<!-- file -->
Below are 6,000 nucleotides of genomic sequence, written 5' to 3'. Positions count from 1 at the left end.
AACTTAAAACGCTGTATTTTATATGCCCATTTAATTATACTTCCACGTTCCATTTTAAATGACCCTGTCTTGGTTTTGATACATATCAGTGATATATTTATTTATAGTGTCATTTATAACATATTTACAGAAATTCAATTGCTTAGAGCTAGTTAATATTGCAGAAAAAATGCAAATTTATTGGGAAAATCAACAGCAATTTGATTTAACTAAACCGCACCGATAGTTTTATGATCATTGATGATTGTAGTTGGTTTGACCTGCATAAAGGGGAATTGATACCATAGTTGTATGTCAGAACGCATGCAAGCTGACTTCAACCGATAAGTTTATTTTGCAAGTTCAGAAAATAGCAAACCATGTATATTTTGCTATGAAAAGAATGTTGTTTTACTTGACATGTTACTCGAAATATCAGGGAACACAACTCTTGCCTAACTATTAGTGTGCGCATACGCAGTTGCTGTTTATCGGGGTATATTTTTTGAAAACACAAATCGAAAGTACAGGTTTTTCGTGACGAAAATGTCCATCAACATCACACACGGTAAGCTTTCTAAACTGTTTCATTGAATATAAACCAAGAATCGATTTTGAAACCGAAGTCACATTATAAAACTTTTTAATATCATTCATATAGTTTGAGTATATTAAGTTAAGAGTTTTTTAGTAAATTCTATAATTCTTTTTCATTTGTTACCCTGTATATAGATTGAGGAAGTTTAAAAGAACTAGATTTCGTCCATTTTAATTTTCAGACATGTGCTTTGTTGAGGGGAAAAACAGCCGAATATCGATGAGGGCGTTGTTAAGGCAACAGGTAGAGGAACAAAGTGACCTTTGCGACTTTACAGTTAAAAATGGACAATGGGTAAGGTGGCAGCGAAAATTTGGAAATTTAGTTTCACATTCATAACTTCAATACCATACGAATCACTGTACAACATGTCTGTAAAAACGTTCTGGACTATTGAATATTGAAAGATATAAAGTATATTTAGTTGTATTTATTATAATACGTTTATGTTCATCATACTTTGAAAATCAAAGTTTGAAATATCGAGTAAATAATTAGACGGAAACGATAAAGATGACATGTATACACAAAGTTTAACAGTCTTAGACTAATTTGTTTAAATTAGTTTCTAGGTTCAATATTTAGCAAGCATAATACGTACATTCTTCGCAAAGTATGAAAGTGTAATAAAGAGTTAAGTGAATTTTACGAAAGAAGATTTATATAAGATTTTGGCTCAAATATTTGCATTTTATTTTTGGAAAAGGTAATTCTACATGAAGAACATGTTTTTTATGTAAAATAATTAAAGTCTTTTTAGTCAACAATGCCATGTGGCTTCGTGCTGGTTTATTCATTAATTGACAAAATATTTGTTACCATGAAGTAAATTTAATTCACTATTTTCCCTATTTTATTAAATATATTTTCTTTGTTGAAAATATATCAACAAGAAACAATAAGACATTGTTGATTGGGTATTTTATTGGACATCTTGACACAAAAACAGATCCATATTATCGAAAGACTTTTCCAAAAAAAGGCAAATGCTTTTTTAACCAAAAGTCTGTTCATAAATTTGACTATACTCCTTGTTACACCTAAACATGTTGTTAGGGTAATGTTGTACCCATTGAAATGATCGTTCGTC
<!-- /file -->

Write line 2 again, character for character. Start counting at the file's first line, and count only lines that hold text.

AACTTAAAACGCTGTATTTTATATGCCCATTTAATTATACTTCCACGTTCCATTTTAAATGACCCTGTCTTGGTTTTGATACATATCAGTGATATATTTATTTATAGTGTCATTTATAACATATTTACAGAAATTCAATTGCTTAGAGCTAGTTAATATTGCAGAAAAAATGCAAATTTATTGGGAAAATCAACAGCAATTTGATTTAACTAAACCGCACCGATAGTTTTATGATCATTGATGATTGTAGTTGGTTTGACCTGCATAAAGGGGAATTGATACCATAGTTGTATGTCAGAACGCATGCAAGCTGACTTCAACCGATAAGTTTATTTTGCAAGTTCAGAAAATAGCAAACCATGTATATTTTGCTATGAAAAGAATGTTGTTTTACTTGACATGTTACTCGAAATATCAGGGAACACAACTCTTGCCTAACTATTAGTGTGCGCATACGCAGTTGCTGTTTATCGGGGTATATTTTTTGAAAACACAAATCGAAAGTACAGGTTTTTCGTGACGAAAATGTCCATCAACATCACACACGGTAAGCTTTCTAAACTGTTTCATTGAATATAAACCAAGAATCGATTTTGAAACCGAAGTCACATTATAAAACTTTTTAATATCATTCATATAGTTTGAGTATATTAAGTTAAGAGTTTTTTAGTAAATTCTATAATTCTTTTTCATTTGTTACCCTGTATATAGATTGAGGAAGTTTAAAAGAACTAGATTTCGTCCATTTTAATTTTCAGACATGTGCTTTGTTGAGGGGAAAAACAGCCGAATATCGATGAGGGCGTTGTTAAGGCAACAGGTAGAGGAACAAAGTGACCTTTGCGACTTTACAGTTAAAAATGGACAATGGGTAAGGTGGCAGCGAAAATTTGGAAATTTAGTTTCACATTCATAACTTCAATACCATACGAATCACTGTACAACATGTCTGTAAAAACGTTCTGGACTATTGAATATTGAAAGATATAAAGTATATTTAGTTGTATTTATTATAATACGTTTATGTTCATCATACTTTGAAAATCAAAGTTTGAAATATCGAGTAAATAATTAGACGGAAACGATAAAGATGACATGTATACACAAAGTTTAACAGTCTTAGACTAATTTGTTTAAATTAGTTTCTAGGTTCAATATTTAGCAAGCATAATACGTACATTCTTCGCAAAGTATGAAAGTGTAATAAAGAGTTAAGTGAATTTTACGAAAGAAGATTTATATAAGATTTTGGCTCAAATATTTGCATTTTATTTTTGGAAAAGGTAATTCTACATGAAGAACATGTTTTTTATGTAAAATAATTAAAGTCTTTTTAGTCAACAATGCCATGTGGCTTCGTGCTGGTTTATTCATTAATTGACAAAATATTTGTTACCATGAAGTAAATTTAATTCACTATTTTCCCTATTTTATTAAATATATTTTCTTTGTTGAAAATATATCAACAAGAAACAATAAGACATTGTTGATTGGGTATTTTATTGGACATCTTGACACAAAAACAGATCCATATTATCGAAAGACTTTTCCAAAAAAAGGCAAATGCTTTTTTAACCAAAAGTCTGTTCATAAATTTGACTATACTCCTTGTTACACCTAAACATGTTGTTAGGGTAATGTTGTACCCATTGAAATGATCGTTCGTC